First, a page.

Eric K. Shinseki

Some of the spousal benefits governed by Title 38 are disability benefits, survivor benefits, and joint burial at a Veterans cemetery. Last year, U.S. Attorney General Eric Holder stated that 38′s restrictions of benefits to opposite-sex couples was unconstitutional and that the Administration would not defend DOMA in the courts when cases seeking benefits were in place.

Read more: ’75 law blocks benefits for gay vets’ spouses, Bob Egelko (SFGate), 28 July 2013

“We can’t tolerate this type of discrimination, especially in the aftermath of a historic Supreme Court ruling,” Shaheen said.

A conclusion from the VA and Department of Justice (DOJ) hopefully will be issued on this matter.

Find out more on the benefits addressed by Title 38: CLICK HERE

Read more:

Same-sex married couples still ineligible for Veterans benefits, Taylor Berman (Gawker), 27 August 2013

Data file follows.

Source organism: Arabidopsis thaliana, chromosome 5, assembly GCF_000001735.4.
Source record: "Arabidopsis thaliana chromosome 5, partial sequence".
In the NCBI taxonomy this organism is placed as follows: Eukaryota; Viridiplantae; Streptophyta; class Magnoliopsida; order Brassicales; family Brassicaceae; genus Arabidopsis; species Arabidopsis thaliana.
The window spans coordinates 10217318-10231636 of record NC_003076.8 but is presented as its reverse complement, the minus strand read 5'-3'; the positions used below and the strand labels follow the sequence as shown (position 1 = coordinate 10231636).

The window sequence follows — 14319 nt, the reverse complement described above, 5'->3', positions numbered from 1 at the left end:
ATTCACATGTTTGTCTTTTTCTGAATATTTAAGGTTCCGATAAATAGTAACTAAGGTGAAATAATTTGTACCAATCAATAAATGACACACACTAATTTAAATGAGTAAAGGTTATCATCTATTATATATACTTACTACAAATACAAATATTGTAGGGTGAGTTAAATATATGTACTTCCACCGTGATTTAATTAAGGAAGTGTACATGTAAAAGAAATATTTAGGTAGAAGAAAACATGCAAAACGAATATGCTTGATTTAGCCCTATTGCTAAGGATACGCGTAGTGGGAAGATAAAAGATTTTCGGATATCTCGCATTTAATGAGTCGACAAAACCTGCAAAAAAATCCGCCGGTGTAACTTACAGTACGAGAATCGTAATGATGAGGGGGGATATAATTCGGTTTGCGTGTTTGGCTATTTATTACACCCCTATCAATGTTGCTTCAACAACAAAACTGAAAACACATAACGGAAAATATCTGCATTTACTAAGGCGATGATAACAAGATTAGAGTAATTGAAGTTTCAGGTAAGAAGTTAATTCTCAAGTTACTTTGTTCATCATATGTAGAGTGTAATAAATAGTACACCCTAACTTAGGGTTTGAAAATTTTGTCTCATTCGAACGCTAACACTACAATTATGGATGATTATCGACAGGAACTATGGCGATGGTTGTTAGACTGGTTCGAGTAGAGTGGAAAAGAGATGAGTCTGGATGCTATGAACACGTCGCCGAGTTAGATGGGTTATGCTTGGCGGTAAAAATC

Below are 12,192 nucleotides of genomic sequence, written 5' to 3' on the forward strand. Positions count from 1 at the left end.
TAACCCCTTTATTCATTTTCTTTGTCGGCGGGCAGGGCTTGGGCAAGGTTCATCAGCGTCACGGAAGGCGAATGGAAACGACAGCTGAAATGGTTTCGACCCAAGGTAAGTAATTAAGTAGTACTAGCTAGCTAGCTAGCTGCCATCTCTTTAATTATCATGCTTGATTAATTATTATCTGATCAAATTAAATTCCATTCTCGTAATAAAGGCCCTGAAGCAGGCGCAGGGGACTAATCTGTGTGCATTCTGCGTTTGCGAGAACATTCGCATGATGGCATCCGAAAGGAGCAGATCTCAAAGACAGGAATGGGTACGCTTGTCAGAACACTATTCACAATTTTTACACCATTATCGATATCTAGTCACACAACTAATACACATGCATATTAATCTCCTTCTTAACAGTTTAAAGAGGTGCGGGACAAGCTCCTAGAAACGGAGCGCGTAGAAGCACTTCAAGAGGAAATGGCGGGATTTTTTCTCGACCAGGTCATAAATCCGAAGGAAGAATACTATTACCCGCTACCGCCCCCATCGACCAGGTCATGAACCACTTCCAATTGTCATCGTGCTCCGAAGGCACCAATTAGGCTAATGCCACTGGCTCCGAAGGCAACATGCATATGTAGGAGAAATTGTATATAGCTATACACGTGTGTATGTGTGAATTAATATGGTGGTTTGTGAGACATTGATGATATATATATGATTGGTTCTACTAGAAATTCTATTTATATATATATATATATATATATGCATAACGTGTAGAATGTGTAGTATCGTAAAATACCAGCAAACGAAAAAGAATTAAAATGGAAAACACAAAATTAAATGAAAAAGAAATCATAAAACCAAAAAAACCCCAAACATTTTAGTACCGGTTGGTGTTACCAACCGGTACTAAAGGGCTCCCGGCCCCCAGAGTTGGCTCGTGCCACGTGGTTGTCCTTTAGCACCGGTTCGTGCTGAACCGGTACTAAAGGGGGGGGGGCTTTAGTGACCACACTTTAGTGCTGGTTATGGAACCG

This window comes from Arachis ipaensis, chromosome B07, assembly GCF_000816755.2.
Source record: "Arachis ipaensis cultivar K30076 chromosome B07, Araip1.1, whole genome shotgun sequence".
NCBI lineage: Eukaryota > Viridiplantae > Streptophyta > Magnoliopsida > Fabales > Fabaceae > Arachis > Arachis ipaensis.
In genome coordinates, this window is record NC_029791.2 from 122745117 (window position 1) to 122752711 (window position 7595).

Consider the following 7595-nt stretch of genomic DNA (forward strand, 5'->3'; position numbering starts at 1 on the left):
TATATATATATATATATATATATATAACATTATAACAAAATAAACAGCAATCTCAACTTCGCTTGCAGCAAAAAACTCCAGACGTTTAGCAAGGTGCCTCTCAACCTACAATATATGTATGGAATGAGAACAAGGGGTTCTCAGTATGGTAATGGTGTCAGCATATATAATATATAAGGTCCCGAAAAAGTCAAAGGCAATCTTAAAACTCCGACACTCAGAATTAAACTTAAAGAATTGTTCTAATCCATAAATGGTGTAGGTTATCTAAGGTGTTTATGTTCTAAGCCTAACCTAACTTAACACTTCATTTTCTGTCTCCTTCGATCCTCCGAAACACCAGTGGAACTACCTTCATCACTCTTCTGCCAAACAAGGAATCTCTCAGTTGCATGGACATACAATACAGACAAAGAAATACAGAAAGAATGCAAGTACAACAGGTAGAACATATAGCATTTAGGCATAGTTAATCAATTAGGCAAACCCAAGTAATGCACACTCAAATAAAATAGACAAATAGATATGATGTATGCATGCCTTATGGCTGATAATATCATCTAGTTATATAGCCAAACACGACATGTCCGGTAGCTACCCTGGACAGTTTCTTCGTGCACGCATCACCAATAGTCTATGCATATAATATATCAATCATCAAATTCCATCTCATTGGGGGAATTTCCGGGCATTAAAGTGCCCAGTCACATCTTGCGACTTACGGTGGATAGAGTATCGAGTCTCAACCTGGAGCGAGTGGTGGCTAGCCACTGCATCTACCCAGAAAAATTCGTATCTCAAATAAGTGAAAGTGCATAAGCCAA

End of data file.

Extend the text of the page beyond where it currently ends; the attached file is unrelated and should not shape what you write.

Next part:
Veterans benefits for gay married couples still denied, Chris Johnson (Washington Blade), 27 August 2013

Despite DOMA ruling, gay Veterans may still be denied marriage benefits, Josh Israel (Think Progress), 27 August 2013

14 August 2013

Benefits for Servicemembers’ Same-Sex Spouses Coming in September

Department of Defense (DoD)Today, the Department of Defense (DoD) announced its plan to extend benefits to same-sex spouses of uniformed service members and Department of Defense civilian employees, according to a DoD news release issued today.

After a review of the department’s benefit policies following the Supreme Court’s ruling that Section Three of the Defense of Marriage Act (DOMA) is unconstitutional, and in consultation with the Department of Justice (DOJ) and other executive branch agencies, the Defense Department will make spousal and family benefits available no later than September 3, 2013, regardless of sexual orientation, as long as service member-sponsors provide a valid marriage certificate.